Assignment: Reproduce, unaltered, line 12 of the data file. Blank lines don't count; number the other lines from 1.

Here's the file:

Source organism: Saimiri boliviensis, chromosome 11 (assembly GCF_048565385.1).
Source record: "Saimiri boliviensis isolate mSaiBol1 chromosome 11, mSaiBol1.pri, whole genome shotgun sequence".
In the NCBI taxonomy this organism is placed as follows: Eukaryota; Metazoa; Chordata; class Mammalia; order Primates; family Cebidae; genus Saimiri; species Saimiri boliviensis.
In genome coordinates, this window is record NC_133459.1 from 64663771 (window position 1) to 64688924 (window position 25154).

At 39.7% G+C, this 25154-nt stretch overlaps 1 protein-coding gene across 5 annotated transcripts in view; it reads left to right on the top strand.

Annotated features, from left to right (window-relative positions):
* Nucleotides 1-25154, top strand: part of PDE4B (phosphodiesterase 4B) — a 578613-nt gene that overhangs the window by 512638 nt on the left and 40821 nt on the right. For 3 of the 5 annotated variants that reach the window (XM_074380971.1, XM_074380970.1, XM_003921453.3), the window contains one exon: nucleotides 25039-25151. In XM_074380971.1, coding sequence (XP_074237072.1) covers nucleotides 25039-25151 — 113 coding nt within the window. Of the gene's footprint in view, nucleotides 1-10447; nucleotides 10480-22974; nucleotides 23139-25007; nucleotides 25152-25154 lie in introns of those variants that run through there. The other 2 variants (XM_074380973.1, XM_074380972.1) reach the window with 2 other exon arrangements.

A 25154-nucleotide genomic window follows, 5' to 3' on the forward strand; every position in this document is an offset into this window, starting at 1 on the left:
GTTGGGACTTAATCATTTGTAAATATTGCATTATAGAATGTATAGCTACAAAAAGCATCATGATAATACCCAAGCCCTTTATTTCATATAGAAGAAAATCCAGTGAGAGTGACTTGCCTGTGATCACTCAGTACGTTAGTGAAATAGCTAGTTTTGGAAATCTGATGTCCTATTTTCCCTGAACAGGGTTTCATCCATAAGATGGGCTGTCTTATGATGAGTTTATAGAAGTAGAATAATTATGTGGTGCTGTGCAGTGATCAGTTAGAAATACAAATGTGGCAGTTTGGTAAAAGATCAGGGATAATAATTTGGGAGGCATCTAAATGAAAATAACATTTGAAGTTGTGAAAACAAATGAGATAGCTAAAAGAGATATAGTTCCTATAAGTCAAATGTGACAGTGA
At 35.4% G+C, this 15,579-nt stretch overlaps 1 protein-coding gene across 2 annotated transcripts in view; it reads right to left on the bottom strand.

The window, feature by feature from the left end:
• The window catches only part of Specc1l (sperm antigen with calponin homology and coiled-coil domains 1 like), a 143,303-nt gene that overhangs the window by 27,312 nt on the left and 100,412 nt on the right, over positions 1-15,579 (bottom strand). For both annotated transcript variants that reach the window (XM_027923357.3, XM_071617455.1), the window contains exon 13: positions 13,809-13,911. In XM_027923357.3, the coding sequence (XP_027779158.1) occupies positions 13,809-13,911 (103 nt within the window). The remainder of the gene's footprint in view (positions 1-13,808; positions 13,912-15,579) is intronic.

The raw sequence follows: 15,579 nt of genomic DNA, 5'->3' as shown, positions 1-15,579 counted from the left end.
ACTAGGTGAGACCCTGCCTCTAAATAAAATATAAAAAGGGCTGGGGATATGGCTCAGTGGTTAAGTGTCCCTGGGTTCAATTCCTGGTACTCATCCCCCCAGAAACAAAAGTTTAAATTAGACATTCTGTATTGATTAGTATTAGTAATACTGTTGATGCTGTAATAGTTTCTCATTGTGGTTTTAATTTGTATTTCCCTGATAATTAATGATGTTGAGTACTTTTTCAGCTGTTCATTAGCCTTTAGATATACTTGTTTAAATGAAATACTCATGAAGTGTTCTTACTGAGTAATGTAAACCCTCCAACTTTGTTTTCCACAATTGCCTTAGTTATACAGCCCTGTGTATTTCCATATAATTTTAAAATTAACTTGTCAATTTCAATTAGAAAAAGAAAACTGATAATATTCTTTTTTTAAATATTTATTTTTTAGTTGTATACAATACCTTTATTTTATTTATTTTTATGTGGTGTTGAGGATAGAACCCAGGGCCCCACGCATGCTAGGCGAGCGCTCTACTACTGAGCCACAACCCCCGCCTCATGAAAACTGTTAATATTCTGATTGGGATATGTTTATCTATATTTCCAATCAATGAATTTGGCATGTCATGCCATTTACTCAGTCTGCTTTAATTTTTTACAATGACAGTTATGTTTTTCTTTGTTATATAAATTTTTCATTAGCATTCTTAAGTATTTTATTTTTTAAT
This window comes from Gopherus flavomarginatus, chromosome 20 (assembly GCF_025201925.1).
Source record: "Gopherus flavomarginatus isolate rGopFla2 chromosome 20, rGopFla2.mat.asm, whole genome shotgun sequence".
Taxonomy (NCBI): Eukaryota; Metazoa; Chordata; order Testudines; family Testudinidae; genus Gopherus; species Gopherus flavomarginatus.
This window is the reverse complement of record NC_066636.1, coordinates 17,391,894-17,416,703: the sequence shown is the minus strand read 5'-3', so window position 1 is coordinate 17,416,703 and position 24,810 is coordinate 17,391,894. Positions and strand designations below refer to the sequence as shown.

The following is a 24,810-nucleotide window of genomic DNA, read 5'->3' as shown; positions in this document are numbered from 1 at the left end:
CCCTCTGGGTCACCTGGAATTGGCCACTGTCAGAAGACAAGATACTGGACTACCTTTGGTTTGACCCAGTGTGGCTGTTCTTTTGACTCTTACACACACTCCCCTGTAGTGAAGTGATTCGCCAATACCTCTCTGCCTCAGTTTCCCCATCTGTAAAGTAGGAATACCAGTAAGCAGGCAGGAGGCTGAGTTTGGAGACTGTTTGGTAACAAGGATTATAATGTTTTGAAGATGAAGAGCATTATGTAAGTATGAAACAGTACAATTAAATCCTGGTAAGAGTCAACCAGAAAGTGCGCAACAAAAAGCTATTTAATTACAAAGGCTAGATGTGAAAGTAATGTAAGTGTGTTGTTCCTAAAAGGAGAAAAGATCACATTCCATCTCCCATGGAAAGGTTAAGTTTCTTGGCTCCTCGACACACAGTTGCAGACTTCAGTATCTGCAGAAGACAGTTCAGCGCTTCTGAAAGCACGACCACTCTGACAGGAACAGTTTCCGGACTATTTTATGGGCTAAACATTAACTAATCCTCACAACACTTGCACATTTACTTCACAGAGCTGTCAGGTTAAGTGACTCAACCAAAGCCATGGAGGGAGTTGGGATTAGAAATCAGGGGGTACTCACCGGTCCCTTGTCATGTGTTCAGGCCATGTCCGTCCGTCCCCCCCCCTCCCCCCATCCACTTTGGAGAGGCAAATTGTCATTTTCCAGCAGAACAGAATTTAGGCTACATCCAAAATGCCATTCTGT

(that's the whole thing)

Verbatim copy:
• The window catches only part of Specc1l (sperm antigen with calponin homology and coiled-coil domains 1 like), a 143,303-nt gene that overhangs the window by 27,312 nt on the left and 100,412 nt on the right, over positions 1-15,579 (bottom strand). For both annotated transcript variants that reach the window (XM_027923357.3, XM_071617455.1), the window contains exon 13: positions 13,809-13,911. In XM_027923357.3, the coding sequence (XP_027779158.1) occupies positions 13,809-13,911 (103 nt within the window). The remainder of the gene's footprint in view (positions 1-13,808; positions 13,912-15,579) is intronic.